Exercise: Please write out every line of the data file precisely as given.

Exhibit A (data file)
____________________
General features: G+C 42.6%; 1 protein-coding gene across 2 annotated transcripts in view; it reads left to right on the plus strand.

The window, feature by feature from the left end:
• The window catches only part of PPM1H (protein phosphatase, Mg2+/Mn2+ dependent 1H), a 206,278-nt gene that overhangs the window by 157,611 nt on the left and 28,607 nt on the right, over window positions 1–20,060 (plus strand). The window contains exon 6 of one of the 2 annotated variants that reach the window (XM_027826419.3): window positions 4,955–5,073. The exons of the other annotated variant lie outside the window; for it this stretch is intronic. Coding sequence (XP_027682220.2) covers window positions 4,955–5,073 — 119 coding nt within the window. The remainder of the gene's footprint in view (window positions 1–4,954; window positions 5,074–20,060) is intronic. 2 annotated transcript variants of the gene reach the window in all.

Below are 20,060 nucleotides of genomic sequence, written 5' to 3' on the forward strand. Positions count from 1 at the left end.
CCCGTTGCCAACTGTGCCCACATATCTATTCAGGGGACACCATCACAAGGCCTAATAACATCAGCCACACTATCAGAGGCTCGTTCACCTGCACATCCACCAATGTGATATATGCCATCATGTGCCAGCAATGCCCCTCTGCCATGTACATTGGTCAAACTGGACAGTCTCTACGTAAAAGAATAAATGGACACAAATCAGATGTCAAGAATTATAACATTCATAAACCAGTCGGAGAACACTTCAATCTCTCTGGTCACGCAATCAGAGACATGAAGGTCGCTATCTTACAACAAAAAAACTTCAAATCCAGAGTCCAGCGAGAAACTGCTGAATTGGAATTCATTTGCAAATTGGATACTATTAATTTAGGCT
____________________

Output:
General features: G+C 42.6%; 1 protein-coding gene across 2 annotated transcripts in view; it reads left to right on the plus strand.

The window, feature by feature from the left end:
• The window catches only part of PPM1H (protein phosphatase, Mg2+/Mn2+ dependent 1H), a 206,278-nt gene that overhangs the window by 157,611 nt on the left and 28,607 nt on the right, over window positions 1–20,060 (plus strand). The window contains exon 6 of one of the 2 annotated variants that reach the window (XM_027826419.3): window positions 4,955–5,073. The exons of the other annotated variant lie outside the window; for it this stretch is intronic. Coding sequence (XP_027682220.2) covers window positions 4,955–5,073 — 119 coding nt within the window. The remainder of the gene's footprint in view (window positions 1–4,954; window positions 5,074–20,060) is intronic. 2 annotated transcript variants of the gene reach the window in all.

Below are 20,060 nucleotides of genomic sequence, written 5' to 3' on the forward strand. Positions count from 1 at the left end.
CCCGTTGCCAACTGTGCCCACATATCTATTCAGGGGACACCATCACAAGGCCTAATAACATCAGCCACACTATCAGAGGCTCGTTCACCTGCACATCCACCAATGTGATATATGCCATCATGTGCCAGCAATGCCCCTCTGCCATGTACATTGGTCAAACTGGACAGTCTCTACGTAAAAGAATAAATGGACACAAATCAGATGTCAAGAATTATAACATTCATAAACCAGTCGGAGAACACTTCAATCTCTCTGGTCACGCAATCAGAGACATGAAGGTCGCTATCTTACAACAAAAAAACTTCAAATCCAGAGTCCAGCGAGAAACTGCTGAATTGGAATTCATTTGCAAATTGGATACTATTAATTTAGGCT